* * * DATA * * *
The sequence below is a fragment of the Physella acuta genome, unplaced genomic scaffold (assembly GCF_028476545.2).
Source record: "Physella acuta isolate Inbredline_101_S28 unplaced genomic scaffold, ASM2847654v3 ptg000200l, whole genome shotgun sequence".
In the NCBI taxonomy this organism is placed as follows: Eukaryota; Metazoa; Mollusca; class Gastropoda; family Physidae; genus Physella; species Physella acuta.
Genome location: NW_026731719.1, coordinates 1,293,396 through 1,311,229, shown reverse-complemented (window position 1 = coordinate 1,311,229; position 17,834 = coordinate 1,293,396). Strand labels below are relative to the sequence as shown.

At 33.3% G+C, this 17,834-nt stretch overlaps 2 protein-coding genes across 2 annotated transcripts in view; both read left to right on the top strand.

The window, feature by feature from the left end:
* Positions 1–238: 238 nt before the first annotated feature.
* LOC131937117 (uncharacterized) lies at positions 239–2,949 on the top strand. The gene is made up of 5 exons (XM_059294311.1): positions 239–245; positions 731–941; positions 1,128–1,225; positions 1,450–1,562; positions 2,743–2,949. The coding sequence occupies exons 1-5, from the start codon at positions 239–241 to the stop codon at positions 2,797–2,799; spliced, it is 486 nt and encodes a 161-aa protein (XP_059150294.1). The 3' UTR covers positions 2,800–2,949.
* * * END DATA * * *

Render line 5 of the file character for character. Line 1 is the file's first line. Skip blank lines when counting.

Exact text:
At 33.3% G+C, this 17,834-nt stretch overlaps 2 protein-coding genes across 2 annotated transcripts in view; both read left to right on the top strand.